Brian Swann

Professor Emeritus of Humanities

Brian Swann was born in Wallsend on Tyne, England, educated at Queens’ College, Cambridge (B.A., M.A.), graduating as Senior Scholar and Foundation Scholar with a Double First in the English Tripos while rowing for both college and university. He was awarded his PhD from Princeton where he was Proctor Fellow and Princeton National Fellow. He taught at Princeton and at Rutgers and was director of the Bennington Writing Workshops. Until his 2023 retirement, he was Professor of Humanities at the Cooper Union, where for a year he served as Acting Dean of the Faculty of Humanities and Social Sciences.

He has published in scores of magazines and journals, from e.g. Criticism, ELH (English Literary History), Nineteenth Century Fiction, and Novel, to e.g.  American Scholar, Harper’s, New Republic, The New Yorker,  Poetry, The Hudson Review, Iowa Review, Kenyon Review, Paris Review, etc. His 14 poetry books include Autumn Road, (Ohio State University Press), Snow House (Pleiades Press),  In Late Light and Imago (both Johns Hopkins University Press), St Francis and the Flies (Autumn House Press), Companions, Analogies and Sunday out of Nowhere: New and Selected Poems (both Sheep Meadow Press).

He has also published an historical novel, Huskanaw (MadHat Press) and a number of collections of short fiction e.g. Dogs on the Roof, Not the Real Marilyn Monroe and Ya-Honk! Goes the Wild Gander: Covid Divagations (all MadHat Press). He has translated sixteen volumes of poetry e.g. The Collected Poems of Primo Levi, (Faber and Faber), Selected Poetry of Andrea Zanzotto,  Collected Poems of Lucio Piccolo,  The Dawn is Always New: Selected Poems of Rocco Scotellaro (all Princeton University Press).

He has also edited a number of volumes on Native American literature e.g. Smoothing the Ground and Recovering the Word (both University of California Press), Essays on the Translation of Native American Literatures (Smithsonian Institution Press), Song of the Sky: Versions of Native American Song-Poems (University of Massachusetts Press),  Coming to Light: Contemporary Translations of the Native Literatures of North America, (Random House; paperback Vintage), Wearing the Morning Star: Native American Song-Poems, (Random House), Voices from Four Directions: Contemporary Translations of the Native Literatures of North America, Algonquian Spirit: Contemporary Translations of the Algonquian Literatures of North America, Born in the Blood: On Native American Translation, and Sky Loom: Native American Myth, Story, Song, (all University of Nebraska Press).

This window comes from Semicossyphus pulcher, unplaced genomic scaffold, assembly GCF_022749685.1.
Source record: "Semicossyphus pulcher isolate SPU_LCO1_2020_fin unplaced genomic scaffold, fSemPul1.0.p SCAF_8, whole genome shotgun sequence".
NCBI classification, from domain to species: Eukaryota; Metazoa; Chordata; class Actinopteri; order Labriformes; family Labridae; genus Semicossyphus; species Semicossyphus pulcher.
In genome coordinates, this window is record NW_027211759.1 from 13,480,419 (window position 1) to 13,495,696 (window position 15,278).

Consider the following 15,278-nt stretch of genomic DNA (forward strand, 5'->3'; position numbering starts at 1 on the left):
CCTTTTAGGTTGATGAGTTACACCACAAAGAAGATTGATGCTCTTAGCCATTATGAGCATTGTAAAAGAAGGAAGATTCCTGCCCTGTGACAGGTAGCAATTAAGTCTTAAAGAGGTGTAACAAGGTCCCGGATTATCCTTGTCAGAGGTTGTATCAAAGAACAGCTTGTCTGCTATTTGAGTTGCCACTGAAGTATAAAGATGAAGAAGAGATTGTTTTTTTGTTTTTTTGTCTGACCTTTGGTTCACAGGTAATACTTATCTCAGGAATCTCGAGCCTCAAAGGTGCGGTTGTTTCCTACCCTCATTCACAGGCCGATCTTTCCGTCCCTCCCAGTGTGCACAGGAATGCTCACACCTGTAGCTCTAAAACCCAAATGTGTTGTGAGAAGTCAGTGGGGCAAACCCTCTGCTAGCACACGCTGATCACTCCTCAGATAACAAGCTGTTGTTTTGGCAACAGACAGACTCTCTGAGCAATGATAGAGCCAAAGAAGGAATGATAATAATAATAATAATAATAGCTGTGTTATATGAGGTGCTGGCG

He was editor of "The Smithsonian Series of Studies on Native American Literatures”, founder and editor of “The University of Nebraska Press Native Literatures of the Americas,” which in 2017 became “Native Literatures of the Americas and Indigenous World Literatures.” He is the author of a number of books for children, including A Basket Full of White Eggs (Orchard/ Franklin Watts), Touching the Distance: Native American Riddle-Poems, and The House With No Door: African Riddle-Poems (both Browndeer/Harcourt Brace).

His work has been widely anthologized and he has won a number of prizes, awards and fellowships. 

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  • Founded by inventor, industrialist and philanthropist Peter Cooper in 1859, The Cooper Union for the Advancement of Science and Art offers education in art, architecture and engineering, as well as courses in the humanities and social sciences.

  • “My feelings, my desires, my hopes, embrace humanity throughout the world,” Peter Cooper proclaimed in a speech in 1853. He looked forward to a time when, “knowledge shall cover the earth as waters cover the great deep.”

  • From its beginnings, Cooper Union was a unique institution, dedicated to founder Peter Cooper's proposition that education is the key not only to personal prosperity but to civic virtue and harmony.

  • Peter Cooper wanted his graduates to acquire the technical mastery and entrepreneurial skills, enrich their intellects and spark their creativity, and develop a sense of social justice that would translate into action.